The protests in the Middle East were not long in coming, although containment has prevailed – which should not be confused with indifference – and fortunately, the large-scale violence that some feared has not occurred. The reaction on the part of the Organization of Islamic States has not been expected either. At an extraordinary summit held in Istanbul, the OIC reaffirmed “the centrality of the Cause of Palestine and Al-Quds Ash-Sharif to the Muslim Ummah,” recognized East Jerusalem as the capital of Palestine and strongly condemned the decision of Trump. It should be remembered that Jerusalem hosts the Al-Aqsa mosque, the third most sacred place for Muslims.
King Salman of Saudi Arabia directly referred to this fact when he warned Trump, shortly before his announcement, of the potential danger of it. Subsequently, Riyadh called the decision “unjustified” and “irresponsible.” And it is true that Saudi Arabia cannot distance itself from the defense of the Palestinians and give all the initiative to other countries such as Turkey or even Iran, especially after having made a similar mistake in breaking relations with Qatar. In addition, it would be understandable that the Saudis suddenly supported a plan radically different from the Arab Peace Initiative, known precisely as the “Saudi Initiative,” which was approved in 2002 and endorsed this year.
Let’s be clear: The scenario desired by Trump is an entelechy.* First, Saudi Arabia is not in a position to make the requested waivers. Second, a strategy that excludes the Palestinians will never succeed. And, finally, to face a problem of this significance, boasting of being “business people, not politicians” – in the words of Trump’s son-in-law, Jared Kushner, to whom the president entrusted the peace process – is bound to fail.** Although Trump has not ruled out the two-state solution, which is the one endorsed by the United Nations, he may have put the finishing touches on its final disposition. And all this without there being even significant social pressure in the United States to explain the change of direction of its president.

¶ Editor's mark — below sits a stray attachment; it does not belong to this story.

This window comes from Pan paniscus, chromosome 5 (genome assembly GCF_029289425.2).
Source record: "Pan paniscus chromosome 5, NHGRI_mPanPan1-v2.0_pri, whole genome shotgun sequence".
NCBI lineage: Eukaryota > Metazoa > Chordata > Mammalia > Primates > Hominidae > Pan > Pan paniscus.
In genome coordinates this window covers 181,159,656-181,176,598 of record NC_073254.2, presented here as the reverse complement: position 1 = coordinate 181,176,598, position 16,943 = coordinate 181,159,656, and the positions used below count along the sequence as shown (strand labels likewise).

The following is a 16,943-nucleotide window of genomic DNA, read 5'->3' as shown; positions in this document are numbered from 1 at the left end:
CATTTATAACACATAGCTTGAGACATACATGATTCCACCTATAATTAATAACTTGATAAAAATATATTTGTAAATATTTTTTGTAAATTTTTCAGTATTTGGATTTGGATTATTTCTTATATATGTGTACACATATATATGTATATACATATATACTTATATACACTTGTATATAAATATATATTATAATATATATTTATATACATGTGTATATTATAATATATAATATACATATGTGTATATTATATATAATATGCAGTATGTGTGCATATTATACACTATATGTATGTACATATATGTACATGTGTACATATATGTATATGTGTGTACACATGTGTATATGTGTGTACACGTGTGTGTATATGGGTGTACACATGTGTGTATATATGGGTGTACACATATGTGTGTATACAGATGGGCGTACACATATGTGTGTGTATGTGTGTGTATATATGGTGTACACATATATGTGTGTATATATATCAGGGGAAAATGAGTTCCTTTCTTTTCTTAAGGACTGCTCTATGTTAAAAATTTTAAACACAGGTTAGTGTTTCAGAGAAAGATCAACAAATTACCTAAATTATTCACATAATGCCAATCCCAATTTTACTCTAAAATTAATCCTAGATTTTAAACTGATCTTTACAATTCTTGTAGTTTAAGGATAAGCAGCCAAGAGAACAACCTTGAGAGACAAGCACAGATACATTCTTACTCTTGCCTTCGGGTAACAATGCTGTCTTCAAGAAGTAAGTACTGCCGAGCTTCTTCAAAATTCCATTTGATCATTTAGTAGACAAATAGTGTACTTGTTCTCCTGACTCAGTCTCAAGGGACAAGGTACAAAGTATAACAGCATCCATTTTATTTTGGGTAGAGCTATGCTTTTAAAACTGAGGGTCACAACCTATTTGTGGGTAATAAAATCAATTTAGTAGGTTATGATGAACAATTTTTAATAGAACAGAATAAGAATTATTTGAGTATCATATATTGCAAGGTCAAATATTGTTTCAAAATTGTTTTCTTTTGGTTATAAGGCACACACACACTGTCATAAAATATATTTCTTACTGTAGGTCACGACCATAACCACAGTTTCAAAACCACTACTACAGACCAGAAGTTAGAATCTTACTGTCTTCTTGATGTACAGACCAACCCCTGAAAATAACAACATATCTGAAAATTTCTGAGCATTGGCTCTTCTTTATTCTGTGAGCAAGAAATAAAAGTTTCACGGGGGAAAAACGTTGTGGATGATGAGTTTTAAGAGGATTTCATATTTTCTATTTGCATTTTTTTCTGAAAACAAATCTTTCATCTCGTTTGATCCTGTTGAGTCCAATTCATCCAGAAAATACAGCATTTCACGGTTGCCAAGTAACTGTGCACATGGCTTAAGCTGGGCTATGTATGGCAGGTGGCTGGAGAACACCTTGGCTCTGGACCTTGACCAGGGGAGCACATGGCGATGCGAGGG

At this point, the best way to encourage both sides to return to the negotiating table is to reduce the unevenness of the playing field. And that happens if the EU sends a message as forceful as necessary: the immediate recognition of the Palestinian state. More than 70 percent of the member states of the United Nations have already taken this step, and it is time for the EU as a whole to do the same, as a prelude to greater involvement in the resolution of this conflict of extraordinary importance.
The road to a solution based on the establishment of two states should start with the Arab Peace Initiative. In essence, this initiative stipulates that the Arab League would recognize Israel in exchange for its return to the pre-1967 borders, although a more gradual and operational approach could be envisaged. The two-state solution – which would guarantee that Israel could preserve its Jewish and democratic character, and should guarantee the viability of the Palestinian state – still represents the most credible solution to the Arab-Israeli conflict, and therefore we should not renounce it. But if we want to make this “separation because of respect” of the one spoken in the ’90s by Yitzhak Rabin, there is no time to lose: Every second that passes we are closer to a point of no return.
*Editor’s note: “Entelechy” is a philosophical term meaning to make actual something that is otherwise merely potential.
**Editor’s note: This quotation, accurately translated, could not be verified.